Guerra: Right, especially since there is a Meaningful Use upgrade short of 6.0.
Guerra: athenahealth, do you have any integration going, any data flows going between your Meditech and athenahealth systems?
Meadows: Yes, we actually do. What we do is we keep the MPI in sync. We have integration, so when a patient is registered either in athena or in Meditech, we actually send that registration over to the sister system. So if it’s done in athena, it goes to Meditech; if it’s done in Meditech, it goes to athena. So that way if a patient shows up in either location, and they’ve been at least to one of our locations, they’re already registered. So that’s very helpful, and we have some starter information to be able to start sharing information between the two systems.
We also are sending athena CCDs into Meditech as well. So we have that integration setup, and we’re working on order integration and results integration over the next year or so.
Guerra: Does that mean that there is a record of the patient in each system and hopefully they stay mirrored? How do you know if you’re looking at the complete, most updated, record?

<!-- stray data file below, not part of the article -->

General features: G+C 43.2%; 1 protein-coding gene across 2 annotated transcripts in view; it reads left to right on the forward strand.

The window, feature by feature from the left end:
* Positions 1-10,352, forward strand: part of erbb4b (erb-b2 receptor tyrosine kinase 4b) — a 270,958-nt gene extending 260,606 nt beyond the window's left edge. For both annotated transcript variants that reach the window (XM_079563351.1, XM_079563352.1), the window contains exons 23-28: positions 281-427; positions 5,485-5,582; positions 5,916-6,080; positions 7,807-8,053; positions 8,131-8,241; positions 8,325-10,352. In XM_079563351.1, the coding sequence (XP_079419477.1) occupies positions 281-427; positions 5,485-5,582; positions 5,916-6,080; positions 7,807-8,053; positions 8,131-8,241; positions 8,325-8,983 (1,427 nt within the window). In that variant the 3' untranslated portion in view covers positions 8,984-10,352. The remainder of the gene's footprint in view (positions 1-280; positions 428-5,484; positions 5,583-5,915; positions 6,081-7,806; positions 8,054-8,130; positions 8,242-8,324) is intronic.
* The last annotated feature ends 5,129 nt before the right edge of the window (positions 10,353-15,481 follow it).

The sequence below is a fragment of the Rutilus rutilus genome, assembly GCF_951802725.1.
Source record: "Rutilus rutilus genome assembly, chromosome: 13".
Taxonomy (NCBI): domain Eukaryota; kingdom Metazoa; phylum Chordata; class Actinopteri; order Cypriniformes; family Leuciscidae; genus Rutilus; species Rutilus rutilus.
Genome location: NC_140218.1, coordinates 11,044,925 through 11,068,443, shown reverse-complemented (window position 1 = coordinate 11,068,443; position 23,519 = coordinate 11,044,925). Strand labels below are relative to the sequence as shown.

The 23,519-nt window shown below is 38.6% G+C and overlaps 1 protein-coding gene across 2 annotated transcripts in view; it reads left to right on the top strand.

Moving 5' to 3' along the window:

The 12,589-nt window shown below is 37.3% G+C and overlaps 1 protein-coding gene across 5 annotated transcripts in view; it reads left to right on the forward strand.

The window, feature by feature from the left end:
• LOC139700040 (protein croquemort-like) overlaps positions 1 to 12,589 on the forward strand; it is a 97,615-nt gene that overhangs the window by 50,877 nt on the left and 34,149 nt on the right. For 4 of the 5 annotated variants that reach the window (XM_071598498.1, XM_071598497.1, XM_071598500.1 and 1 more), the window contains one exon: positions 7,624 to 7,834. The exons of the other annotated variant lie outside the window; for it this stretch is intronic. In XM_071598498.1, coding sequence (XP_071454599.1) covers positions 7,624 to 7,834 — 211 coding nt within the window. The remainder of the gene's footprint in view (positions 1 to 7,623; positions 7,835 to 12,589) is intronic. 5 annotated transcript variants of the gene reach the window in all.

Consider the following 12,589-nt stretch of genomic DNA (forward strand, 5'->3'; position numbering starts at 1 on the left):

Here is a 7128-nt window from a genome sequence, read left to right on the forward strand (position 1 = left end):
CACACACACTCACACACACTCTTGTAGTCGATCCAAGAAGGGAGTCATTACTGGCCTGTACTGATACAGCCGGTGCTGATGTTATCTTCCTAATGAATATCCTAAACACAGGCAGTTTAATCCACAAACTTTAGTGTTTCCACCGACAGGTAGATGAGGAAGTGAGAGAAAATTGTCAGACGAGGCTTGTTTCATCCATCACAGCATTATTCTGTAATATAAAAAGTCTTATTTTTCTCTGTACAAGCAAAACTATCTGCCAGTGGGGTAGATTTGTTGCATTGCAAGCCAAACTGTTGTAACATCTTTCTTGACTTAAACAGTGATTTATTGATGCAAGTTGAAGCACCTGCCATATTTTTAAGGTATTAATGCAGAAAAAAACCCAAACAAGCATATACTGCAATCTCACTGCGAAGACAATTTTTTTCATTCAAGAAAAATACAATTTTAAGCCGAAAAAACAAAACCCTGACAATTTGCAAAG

Meadows: Our goal is to keep those in sync, but one of the things that we’re also doing with our best-of-breed strategy is that we’re in the process of implementing a physician portal with a company called Harris, and they provide a consolidated patient view where we’re going to consolidate all the key elements of a patient – their allergies, their problems, their med history, their immunizations – from Meditech and athena in a consolidated view where the physician can log into a website and see everything already combined. The beauty of that system is it actually uses API calls to those databases, so it’s real time.
So if I make a change in athena, the next time the screen refreshes, I’ll see that updated information in the physician portal. So that’s how we’re sort of bringing those systems together versus sending all of that athena data into Meditech and all the Meditech data into athena; we’re going to bring it together visually through a portal.
Guerra: I guess you don’t want all that data duplicated.